Intermarry Me

Like other aspects of globalization, social integration threatens cultural uniqueness. And Jews aren’t the only ones sounding the alarm. Among Parsis living in the West, intermarriage rates are roughly the same as those for Jews. But the existential calculus for Zoroastrians is more dire, as a posting on points out. “The world Jewish population is about 13,000,000,” the author of “Save the Parsi!” notes. “The world Parsi/Irani population is 130,000 . . . If the Jews are in grave danger due to intermarriage, what would you say about the Parsis?”
Exacerbating the problem for Zoroastrians is their religion’s tenet against conversion, and its policy of not recognizing half-Parsis, such as my husband. Calls to slow the group’s decline by loosening these restrictions are being hotly debated. A parallel conversation is underway within Judaism.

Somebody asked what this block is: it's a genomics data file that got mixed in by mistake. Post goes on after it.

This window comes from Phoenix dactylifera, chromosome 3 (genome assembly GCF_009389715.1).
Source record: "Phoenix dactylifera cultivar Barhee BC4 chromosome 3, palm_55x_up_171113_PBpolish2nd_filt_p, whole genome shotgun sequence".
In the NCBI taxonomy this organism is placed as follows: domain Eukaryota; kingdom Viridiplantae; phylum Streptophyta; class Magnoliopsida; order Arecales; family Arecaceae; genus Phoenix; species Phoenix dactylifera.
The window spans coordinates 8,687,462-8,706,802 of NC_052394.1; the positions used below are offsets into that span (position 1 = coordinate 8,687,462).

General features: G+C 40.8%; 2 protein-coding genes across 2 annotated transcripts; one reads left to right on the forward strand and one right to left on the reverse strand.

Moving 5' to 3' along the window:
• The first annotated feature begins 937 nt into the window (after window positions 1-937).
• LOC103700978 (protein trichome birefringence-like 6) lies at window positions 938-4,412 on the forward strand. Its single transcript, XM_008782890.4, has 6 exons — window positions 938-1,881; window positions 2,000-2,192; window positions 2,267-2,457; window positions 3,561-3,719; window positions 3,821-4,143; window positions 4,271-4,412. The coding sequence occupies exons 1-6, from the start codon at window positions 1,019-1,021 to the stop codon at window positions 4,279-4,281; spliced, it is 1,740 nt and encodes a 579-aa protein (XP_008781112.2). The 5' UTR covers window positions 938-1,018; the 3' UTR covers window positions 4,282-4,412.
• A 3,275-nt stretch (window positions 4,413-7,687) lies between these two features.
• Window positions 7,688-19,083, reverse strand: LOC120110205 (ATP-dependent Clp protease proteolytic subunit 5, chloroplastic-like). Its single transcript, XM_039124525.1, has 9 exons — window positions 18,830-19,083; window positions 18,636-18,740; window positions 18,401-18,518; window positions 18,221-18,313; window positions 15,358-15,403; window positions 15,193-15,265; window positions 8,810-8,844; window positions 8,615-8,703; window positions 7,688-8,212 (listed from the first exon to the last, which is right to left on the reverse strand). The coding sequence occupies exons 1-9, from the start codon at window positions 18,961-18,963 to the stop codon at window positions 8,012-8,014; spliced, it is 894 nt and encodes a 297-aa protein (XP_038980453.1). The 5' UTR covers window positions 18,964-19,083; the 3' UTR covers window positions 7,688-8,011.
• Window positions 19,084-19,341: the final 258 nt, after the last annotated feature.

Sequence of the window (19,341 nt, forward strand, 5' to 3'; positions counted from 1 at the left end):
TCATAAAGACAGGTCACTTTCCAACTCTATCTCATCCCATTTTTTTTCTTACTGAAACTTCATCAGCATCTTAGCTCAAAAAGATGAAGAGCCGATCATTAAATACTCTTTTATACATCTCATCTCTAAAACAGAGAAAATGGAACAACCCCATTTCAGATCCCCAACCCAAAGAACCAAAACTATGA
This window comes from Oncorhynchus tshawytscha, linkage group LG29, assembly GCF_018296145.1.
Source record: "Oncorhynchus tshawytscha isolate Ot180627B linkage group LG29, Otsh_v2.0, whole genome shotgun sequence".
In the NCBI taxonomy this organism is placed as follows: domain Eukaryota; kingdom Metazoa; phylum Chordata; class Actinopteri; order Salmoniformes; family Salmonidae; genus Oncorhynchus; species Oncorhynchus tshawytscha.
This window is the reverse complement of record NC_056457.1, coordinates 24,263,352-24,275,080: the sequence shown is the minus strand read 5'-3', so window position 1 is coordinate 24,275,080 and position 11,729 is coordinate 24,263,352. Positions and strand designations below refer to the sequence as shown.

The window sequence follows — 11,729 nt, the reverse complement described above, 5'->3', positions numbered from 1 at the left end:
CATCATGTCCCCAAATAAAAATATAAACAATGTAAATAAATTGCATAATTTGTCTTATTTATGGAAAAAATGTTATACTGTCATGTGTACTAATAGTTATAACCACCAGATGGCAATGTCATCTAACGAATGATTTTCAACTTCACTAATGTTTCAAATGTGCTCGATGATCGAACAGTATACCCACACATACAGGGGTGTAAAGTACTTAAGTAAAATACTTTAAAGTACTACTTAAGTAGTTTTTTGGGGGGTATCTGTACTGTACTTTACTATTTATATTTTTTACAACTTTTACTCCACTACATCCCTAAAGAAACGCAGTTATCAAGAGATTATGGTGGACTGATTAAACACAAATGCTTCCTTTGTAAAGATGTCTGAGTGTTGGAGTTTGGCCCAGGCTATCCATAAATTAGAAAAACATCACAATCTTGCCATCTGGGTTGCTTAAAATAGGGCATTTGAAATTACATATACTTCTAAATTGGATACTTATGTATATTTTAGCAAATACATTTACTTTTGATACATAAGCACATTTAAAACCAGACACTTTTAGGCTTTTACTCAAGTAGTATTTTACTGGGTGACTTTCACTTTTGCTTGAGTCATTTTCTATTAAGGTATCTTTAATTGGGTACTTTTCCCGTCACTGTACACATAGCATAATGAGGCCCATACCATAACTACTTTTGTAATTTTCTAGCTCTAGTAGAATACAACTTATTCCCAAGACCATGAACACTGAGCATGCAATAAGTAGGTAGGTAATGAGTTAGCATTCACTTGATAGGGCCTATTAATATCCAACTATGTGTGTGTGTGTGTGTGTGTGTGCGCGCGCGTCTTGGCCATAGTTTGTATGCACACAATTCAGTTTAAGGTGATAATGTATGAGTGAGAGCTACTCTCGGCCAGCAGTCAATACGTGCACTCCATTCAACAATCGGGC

Read entire article here.

  • ardeshir

    I consider myself a devout/orthodox Zoroastrian and know most of Avesta by heart. I also consider myself as an American. On the subject of intermarriage I could assure every zoroastrian that based on our scriptures and pahlavi writings: intermarriage is only acceptable if the non-zoroastrian partner willinging and after careful consideration has made a whole-hearted decision to put the kusti and become a mazdyasni. This is specially true of the female partner that is mostly entrusted with the care and education of the child. For reference please look at the rivayats.


  • Magin Freek